Hard Child Read Online Free - “Shapero writes in an urgent vernacular that flirts, stings, implores and demands with apparent abandon.”—Houston Chronicle
“Shapero’s poetics has real-world import for the way we use language to talk about messy things.”—Volta
Thought-provoking and sardonically expressive, Shapero is a self-proclaimed “hard child”—unafraid of directly addressing bleakness as she continually asks what it means to be human and to bring new life into the world. Hard Child is musical and argumentative, deadly serious yet tinged with self-parody, evoking the spirit of Plath while remaining entirely its own.
From Hot Streak
Actually it’s ridiculous to opine on what kind
of a dog I would be, were I ever a dog, as I don’t
contain within me half enough life to power
a dog. I WOULD BE A DEAD DOG, THAT’S
WHAT KIND, or
maybe a mere industrial object
boasting a low-grade animation, some odd beep
or flicker, like a dryer or a bulb. So, sure, I could
be a reluctant bulb, the only one still offering light
in an otherwise burnt-out fixture bolted
hard to a row house porch. And all those moths,
with no other place to die. Can’t they murder
themselves on someone else?...
Natalie Shapero has worked as a civil rights lawyer and is currently Professor of the Practice of Poetry at Tufts University. Her first poetry collection No Object was published in 2013, and her writing has appeared in The Believer, The New Republic, Poetry, and The Progressive. She lives in Massachusetts.
|Number of Pages||:||96 pages|
July 03, 2017
So good. I need to read it one or two more times to thoughtfully comment. It's emotionally intense. Painful at times. I think this is a close summary, "All I have coming in this / world is a joke that hits me later" (from lines 2-3 in "Winter Injury").
September 14, 2017
Two thumbs up 👍👍
July 19, 2017
Is it stlll post-partum depression if you were depressed BEFORE you had the baby? Asking for a friend.
Shapero's speaker does, indeed, come across like a friend, if you have a tendency to befriend tough-talking pessimists. Divided neatly into two parts, Shapero spends the first half describing the...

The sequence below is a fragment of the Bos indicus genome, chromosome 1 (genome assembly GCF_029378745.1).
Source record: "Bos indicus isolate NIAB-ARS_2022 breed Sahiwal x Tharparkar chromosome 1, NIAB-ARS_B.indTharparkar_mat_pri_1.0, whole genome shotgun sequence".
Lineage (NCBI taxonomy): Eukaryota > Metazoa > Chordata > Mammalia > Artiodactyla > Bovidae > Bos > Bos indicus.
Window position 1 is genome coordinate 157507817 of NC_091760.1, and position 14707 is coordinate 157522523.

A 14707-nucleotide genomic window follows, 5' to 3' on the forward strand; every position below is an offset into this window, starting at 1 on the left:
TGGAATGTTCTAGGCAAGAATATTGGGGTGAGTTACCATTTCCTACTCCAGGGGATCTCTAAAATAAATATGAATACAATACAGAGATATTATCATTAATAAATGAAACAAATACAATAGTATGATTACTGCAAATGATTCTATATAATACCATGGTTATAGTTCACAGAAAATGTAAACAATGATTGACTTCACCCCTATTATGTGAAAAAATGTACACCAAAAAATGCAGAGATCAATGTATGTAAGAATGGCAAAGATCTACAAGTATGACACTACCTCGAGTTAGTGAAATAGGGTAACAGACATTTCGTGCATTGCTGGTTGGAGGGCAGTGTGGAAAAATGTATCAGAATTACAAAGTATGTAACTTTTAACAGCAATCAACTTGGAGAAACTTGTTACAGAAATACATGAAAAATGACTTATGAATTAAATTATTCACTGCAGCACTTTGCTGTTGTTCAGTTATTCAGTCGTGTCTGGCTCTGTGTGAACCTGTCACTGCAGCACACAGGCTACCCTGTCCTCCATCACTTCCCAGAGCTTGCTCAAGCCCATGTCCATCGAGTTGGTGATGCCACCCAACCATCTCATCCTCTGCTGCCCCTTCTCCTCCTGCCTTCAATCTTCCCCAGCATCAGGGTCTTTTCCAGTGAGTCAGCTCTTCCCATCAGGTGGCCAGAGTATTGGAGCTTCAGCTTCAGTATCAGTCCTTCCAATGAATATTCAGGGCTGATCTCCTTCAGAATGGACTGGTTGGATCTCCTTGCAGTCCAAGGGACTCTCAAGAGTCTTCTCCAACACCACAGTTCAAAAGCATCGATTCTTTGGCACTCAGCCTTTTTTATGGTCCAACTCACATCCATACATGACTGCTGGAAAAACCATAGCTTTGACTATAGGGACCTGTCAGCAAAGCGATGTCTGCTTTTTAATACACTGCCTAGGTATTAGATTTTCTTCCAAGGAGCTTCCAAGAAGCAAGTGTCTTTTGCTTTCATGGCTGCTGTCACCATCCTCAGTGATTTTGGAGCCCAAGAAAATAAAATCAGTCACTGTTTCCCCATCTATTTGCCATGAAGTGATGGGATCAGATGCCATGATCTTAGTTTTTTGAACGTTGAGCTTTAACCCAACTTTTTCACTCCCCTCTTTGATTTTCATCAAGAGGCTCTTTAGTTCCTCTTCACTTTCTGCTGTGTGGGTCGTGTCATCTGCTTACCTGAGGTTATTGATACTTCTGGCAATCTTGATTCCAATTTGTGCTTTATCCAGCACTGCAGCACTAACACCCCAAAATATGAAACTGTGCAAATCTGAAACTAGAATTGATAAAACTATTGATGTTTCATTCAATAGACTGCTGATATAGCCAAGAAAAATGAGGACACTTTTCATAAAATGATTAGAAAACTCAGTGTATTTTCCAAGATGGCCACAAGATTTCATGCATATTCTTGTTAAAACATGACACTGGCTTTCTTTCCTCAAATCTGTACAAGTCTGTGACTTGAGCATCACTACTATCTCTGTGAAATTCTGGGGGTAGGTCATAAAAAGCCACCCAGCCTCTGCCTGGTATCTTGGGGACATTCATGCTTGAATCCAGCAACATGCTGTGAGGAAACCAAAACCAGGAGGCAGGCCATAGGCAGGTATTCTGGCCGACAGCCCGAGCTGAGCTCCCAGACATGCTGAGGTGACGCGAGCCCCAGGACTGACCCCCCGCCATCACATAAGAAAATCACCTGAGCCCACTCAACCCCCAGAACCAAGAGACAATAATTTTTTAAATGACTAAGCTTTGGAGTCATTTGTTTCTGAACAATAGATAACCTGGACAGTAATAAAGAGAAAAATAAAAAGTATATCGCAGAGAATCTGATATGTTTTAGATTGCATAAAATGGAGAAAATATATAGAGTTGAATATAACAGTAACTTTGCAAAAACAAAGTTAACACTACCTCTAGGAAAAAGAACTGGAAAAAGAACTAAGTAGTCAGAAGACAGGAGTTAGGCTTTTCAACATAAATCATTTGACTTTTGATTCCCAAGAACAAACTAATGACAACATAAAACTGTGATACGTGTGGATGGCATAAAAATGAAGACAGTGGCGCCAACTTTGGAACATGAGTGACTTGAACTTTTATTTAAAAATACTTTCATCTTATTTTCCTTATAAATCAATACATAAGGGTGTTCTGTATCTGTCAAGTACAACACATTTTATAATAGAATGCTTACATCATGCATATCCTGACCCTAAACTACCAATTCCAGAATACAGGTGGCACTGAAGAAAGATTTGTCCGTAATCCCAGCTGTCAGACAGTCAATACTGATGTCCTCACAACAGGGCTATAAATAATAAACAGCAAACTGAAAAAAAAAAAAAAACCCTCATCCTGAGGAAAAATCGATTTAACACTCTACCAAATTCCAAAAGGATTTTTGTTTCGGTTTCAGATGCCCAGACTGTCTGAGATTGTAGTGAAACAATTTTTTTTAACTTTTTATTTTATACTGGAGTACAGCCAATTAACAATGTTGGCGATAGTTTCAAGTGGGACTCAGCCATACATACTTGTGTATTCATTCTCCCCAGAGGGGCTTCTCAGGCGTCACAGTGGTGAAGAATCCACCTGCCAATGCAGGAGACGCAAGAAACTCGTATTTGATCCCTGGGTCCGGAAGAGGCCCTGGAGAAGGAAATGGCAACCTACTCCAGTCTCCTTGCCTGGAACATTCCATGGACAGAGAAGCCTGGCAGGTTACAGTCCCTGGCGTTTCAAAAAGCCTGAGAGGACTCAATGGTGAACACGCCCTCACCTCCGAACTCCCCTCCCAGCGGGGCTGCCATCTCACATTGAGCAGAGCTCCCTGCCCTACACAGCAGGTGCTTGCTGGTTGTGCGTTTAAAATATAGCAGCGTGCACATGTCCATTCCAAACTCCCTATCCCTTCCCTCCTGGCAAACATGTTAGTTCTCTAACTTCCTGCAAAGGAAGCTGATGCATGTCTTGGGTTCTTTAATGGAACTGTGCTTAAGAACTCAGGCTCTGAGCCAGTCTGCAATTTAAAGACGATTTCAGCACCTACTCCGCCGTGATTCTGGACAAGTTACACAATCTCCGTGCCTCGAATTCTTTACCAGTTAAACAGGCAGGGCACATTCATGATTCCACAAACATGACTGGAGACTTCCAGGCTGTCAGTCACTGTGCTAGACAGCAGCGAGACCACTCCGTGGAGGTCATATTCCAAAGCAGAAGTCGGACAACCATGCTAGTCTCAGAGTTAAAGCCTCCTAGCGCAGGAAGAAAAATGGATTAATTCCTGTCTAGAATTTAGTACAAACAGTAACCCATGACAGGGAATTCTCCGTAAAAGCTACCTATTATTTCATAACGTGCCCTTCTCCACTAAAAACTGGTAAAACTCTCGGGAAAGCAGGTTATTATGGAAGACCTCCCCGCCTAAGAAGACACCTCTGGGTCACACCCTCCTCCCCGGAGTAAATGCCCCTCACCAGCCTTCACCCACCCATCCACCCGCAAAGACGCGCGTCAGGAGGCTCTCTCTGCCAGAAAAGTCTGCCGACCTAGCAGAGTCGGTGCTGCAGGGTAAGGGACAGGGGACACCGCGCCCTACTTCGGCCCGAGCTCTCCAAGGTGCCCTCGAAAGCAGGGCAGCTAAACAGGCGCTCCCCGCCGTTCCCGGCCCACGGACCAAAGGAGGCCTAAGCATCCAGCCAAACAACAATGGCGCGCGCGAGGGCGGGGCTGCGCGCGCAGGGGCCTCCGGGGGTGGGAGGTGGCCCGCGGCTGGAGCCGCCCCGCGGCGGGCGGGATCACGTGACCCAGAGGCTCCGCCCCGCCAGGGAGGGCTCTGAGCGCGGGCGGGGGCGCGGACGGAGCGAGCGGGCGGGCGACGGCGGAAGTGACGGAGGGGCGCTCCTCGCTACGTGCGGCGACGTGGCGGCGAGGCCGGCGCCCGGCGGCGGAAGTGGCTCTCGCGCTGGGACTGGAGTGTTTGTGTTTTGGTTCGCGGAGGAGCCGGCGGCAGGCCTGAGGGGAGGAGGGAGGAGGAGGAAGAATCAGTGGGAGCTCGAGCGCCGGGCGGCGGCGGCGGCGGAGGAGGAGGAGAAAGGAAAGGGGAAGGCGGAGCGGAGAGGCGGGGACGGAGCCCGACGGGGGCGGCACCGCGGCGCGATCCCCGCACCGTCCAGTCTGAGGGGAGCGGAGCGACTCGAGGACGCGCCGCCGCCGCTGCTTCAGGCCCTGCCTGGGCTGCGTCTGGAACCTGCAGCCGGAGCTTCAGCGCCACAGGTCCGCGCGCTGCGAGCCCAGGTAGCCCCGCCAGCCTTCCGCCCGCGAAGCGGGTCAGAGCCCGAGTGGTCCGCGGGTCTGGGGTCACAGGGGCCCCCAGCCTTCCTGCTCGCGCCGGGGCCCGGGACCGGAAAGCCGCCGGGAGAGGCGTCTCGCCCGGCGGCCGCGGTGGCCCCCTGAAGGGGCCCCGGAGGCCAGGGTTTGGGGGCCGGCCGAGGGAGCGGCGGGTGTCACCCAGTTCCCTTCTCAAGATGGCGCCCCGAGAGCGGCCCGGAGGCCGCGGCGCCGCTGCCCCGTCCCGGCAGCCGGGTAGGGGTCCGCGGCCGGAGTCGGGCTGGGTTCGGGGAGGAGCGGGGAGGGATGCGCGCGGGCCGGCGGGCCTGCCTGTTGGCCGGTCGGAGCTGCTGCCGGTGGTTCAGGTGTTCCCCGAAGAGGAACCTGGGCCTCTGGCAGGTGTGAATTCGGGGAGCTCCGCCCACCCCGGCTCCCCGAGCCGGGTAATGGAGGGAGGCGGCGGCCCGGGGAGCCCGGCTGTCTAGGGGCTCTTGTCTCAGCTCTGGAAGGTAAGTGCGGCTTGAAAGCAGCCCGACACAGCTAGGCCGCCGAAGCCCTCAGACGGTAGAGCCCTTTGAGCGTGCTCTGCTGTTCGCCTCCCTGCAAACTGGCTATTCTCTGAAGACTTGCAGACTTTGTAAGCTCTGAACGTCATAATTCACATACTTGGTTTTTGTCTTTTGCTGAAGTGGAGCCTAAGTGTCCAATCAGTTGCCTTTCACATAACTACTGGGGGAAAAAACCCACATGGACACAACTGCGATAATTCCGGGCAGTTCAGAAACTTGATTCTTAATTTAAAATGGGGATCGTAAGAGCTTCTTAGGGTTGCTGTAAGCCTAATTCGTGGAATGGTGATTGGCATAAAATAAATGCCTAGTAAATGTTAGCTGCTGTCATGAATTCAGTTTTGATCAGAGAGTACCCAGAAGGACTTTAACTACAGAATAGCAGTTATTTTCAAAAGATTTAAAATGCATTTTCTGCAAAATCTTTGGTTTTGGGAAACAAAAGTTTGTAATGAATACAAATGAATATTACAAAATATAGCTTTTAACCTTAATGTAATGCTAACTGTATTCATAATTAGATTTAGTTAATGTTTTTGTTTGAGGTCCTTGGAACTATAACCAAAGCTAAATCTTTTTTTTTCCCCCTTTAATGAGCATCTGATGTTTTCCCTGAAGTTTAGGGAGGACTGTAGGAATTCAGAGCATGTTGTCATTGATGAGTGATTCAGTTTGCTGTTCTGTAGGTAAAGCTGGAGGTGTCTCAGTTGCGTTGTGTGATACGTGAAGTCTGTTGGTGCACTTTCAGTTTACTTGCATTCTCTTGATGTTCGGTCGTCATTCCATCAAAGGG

November 13, 2017
I rarely write reviews on poetry collections because it’s such a subjective interaction and I hate to condescend to readers by telling them “this one is good, this one is bad, etc.” particularly in a space where it’s quite trendy to be hyper critical of female authors. That said, if you can meet...
February 07, 2018
I'm sure Shapero selected her smiling author's photo on the back cover in order to reassure readers that she's fine, really a happy person, not to worry.
The main themes in this volume's collection of poetry are her pregnancy, her alienation, and thoughts of death. And biblical musing. There's not...
July 22, 2017
Poetry suicides itself famously,
unpredictable drop dead dangerously.
Verse wraps around itself, a crimson choke vine
Sappho alone can rise-up the poem.
I foresee, in the days, an intellectual
and cultural suicide perpetrated on poetry readers.
Chris Roberts, God Dead
January 23, 2018
I was going to read one poem and then I read the whole thing and then it was past my bedtime. Oops. Read if you like your humor dark and deep, and covering a core of substantive feeling that goes all the way to the bottom of the well.
November 10, 2017
Many of the poems relay what seems to be the loss of a child and I can relate to that (or perhaps she was the child, metaphorically, and she felt lost) but overall, most of the words/concepts in the poems felt scattered and I had a hard time making sense of many of them.
November 07, 2017
As with many contemporary poetry books, this one drags a bit in the middle, the same tricks again and again instead of reinvention, variation. Still, Shapero employs her wit and distinct voice to good effect, offering lines and transitions that crackle on the page.
May 05, 2017
There is a bit too much "humor" in these poems. Not my teacup.